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Middle-Class Areas Shrink As Income Gap Grows

The portion of American families living in middle-income neighborhoods has declined significantly since 1970, according to a new study, as rising income inequality left a growing share of families in neighborhoods that are mostly low-income or mostly affluent.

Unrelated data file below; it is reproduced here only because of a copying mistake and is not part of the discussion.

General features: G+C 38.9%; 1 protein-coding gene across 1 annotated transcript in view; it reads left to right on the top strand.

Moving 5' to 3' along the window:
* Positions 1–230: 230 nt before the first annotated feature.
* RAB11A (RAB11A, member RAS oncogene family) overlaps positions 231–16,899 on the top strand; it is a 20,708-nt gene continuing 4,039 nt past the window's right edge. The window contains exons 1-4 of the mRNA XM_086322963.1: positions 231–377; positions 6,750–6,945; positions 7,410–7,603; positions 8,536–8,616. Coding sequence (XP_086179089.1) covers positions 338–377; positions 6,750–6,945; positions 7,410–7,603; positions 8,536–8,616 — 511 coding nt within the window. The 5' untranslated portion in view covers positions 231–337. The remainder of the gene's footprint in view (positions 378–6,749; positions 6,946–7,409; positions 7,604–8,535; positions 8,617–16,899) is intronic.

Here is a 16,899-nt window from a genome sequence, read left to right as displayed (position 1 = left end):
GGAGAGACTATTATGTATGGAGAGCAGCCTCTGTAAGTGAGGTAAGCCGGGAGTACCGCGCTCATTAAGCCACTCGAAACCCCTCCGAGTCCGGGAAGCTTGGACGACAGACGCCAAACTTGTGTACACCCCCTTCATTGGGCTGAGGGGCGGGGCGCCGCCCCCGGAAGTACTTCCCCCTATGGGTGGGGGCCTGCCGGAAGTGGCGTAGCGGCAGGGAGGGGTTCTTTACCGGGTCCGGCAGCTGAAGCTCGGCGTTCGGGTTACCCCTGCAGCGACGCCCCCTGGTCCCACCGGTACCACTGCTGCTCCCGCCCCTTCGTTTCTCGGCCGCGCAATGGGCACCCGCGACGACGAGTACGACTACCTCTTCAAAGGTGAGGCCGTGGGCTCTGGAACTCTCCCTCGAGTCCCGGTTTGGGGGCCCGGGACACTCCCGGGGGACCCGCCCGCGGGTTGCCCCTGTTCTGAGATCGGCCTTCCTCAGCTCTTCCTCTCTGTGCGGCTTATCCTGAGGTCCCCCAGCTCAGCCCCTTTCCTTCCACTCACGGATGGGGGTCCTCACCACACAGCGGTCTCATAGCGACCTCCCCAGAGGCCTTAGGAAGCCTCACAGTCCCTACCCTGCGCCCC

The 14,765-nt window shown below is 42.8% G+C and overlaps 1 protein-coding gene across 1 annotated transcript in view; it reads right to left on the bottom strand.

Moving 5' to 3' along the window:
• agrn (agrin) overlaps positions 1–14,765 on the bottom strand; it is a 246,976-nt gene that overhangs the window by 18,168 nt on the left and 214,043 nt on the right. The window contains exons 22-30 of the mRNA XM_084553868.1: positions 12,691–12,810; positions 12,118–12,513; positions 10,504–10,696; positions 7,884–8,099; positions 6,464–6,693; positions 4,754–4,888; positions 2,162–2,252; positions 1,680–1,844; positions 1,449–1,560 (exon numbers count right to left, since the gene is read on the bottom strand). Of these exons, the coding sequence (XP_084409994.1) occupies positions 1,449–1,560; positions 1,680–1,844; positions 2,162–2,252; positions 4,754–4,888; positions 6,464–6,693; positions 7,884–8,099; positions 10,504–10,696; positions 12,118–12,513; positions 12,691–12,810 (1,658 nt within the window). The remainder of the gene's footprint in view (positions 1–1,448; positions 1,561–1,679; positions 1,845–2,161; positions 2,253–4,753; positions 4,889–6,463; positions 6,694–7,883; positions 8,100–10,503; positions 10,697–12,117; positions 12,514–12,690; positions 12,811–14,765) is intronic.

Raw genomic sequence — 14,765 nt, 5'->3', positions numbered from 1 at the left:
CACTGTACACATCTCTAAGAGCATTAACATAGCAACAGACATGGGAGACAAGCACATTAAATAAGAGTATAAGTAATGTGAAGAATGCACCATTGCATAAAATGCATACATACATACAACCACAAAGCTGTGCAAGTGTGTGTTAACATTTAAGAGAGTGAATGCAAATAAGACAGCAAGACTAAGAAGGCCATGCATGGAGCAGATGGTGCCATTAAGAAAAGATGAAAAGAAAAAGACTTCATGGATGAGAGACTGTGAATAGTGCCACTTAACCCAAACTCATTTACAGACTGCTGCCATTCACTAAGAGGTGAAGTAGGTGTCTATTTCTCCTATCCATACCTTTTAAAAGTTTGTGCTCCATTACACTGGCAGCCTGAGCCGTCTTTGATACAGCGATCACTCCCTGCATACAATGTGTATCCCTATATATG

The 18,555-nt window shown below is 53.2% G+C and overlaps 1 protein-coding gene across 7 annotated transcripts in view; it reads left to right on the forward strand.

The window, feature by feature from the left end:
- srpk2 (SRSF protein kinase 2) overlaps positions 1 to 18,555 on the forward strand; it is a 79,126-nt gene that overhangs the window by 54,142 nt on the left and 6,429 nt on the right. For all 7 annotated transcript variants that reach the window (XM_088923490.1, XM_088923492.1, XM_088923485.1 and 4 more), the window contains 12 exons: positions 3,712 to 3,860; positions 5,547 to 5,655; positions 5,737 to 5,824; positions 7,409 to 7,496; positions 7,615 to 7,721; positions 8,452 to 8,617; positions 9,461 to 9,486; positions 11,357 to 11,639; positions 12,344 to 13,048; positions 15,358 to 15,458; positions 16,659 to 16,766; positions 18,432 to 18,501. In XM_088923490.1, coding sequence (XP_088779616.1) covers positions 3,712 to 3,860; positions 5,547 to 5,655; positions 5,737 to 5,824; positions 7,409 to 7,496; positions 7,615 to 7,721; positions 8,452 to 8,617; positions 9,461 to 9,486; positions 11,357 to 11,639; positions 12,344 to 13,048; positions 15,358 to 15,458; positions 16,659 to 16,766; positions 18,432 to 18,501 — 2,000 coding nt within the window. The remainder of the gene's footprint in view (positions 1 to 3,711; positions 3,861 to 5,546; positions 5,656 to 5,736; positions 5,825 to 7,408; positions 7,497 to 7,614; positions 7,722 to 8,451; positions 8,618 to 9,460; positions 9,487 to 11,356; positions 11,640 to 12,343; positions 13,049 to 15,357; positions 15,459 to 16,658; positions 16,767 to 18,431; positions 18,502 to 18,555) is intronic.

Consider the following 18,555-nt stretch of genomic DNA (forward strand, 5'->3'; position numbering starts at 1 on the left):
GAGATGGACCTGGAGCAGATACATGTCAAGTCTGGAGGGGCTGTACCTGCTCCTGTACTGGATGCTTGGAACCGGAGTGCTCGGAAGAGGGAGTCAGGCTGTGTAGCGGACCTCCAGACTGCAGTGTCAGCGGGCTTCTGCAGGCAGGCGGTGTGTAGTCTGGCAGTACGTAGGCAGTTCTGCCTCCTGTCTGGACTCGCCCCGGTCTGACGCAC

The study, conducted by Stanford University by the Russell Sage Foundation and Brown University, uses census data to examine family income at the neighborhood level in the country’s 117 biggest metropolitan areas. The findings show a changed map of prosperity in the United States over the past four decades, with larger patches of affluence and poverty and a shrinking middle. The study comes at a time of growing concern about inequality and an ever-louder partisan debate over whether it matters.
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